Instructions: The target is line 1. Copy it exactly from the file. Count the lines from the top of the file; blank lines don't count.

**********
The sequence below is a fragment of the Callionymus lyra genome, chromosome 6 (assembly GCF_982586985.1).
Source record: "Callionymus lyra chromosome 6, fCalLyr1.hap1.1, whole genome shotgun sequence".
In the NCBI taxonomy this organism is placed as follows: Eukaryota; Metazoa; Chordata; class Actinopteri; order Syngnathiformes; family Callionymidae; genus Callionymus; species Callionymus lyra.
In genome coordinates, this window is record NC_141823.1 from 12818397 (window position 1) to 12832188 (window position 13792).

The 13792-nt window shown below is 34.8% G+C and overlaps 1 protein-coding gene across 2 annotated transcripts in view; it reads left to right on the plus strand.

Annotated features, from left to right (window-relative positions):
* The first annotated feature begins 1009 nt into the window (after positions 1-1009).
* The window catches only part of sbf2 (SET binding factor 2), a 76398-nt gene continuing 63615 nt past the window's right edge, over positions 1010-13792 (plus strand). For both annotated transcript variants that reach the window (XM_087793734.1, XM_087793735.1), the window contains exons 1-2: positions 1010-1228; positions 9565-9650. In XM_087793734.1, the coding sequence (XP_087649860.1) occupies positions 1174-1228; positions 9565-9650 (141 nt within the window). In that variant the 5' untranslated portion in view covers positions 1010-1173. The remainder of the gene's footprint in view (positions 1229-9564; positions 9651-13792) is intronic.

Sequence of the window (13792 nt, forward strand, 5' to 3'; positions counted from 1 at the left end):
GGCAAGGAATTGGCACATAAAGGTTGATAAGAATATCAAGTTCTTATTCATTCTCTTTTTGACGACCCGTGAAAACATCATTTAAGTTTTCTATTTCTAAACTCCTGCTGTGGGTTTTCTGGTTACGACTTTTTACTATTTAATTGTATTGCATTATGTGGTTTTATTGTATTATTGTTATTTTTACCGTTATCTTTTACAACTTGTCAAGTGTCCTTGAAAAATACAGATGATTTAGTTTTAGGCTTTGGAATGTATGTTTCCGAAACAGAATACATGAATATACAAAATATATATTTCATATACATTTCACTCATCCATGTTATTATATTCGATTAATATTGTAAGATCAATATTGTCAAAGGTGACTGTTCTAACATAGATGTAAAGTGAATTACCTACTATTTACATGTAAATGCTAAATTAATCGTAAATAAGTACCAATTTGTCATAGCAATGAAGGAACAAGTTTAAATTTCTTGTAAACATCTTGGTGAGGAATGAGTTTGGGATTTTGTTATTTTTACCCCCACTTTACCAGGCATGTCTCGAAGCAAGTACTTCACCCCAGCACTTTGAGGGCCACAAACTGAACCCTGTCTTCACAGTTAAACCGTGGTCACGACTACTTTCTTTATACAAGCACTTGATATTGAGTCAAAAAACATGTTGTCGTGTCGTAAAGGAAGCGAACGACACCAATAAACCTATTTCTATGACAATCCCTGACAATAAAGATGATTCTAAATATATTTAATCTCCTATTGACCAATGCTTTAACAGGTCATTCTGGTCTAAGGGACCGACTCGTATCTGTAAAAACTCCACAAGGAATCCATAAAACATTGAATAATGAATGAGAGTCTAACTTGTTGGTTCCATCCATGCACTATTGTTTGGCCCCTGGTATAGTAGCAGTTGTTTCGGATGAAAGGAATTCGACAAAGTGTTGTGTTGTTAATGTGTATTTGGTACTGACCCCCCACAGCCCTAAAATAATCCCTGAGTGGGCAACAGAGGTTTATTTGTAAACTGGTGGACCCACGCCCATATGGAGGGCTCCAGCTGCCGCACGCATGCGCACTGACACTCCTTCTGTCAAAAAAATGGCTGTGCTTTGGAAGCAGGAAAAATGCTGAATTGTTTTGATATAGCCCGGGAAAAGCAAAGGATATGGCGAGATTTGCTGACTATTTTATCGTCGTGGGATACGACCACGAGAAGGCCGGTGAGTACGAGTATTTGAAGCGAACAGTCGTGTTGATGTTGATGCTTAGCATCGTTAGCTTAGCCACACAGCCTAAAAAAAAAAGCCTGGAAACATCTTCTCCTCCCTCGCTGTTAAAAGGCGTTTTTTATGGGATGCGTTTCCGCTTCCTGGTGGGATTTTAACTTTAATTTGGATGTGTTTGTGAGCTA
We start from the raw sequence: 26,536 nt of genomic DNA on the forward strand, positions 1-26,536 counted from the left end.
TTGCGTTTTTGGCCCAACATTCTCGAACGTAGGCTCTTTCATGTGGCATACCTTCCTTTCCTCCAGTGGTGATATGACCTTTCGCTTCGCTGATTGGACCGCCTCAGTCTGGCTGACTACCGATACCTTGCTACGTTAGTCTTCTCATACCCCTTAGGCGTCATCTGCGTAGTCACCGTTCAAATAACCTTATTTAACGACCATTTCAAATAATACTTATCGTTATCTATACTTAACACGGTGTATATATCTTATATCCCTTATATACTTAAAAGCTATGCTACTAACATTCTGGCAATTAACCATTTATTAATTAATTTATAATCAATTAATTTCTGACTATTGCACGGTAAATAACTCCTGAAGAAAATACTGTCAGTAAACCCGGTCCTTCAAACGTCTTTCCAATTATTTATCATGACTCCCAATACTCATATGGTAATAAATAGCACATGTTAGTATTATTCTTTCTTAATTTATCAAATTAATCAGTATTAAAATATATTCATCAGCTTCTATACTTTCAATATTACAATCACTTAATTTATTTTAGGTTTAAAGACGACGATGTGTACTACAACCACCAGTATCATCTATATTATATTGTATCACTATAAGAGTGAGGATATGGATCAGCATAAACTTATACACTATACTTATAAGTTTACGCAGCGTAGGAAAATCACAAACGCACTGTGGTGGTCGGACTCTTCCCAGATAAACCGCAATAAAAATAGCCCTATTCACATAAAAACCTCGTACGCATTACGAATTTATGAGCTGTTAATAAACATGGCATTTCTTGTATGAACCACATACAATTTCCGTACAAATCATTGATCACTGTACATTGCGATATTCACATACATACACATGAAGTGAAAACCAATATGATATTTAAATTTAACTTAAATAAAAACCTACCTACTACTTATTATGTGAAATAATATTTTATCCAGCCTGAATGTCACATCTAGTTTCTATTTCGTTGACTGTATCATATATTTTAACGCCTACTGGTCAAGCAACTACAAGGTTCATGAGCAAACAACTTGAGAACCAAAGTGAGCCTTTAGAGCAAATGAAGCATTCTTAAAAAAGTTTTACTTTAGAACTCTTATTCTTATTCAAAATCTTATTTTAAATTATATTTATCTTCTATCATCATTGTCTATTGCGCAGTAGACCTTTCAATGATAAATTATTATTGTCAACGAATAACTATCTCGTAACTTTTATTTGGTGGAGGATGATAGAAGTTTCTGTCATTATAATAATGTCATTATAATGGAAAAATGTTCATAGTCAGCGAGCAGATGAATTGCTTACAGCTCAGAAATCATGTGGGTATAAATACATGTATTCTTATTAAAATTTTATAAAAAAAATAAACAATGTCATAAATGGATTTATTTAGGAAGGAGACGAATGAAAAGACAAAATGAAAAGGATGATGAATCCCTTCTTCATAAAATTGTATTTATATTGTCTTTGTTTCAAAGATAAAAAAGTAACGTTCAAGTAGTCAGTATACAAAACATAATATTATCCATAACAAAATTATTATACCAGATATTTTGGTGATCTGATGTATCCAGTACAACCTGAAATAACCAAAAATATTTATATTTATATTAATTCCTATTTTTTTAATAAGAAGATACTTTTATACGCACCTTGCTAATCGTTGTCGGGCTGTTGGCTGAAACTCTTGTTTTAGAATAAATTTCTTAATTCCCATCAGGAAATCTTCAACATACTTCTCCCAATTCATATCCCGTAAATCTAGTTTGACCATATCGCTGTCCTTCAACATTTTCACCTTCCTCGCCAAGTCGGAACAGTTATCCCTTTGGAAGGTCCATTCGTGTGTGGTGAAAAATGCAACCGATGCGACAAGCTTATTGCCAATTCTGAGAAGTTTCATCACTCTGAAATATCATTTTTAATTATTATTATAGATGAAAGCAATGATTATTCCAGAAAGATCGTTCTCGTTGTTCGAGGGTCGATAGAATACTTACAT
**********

The sequence below is a fragment of the Callionymus lyra genome, chromosome 6 (assembly GCF_982586985.1).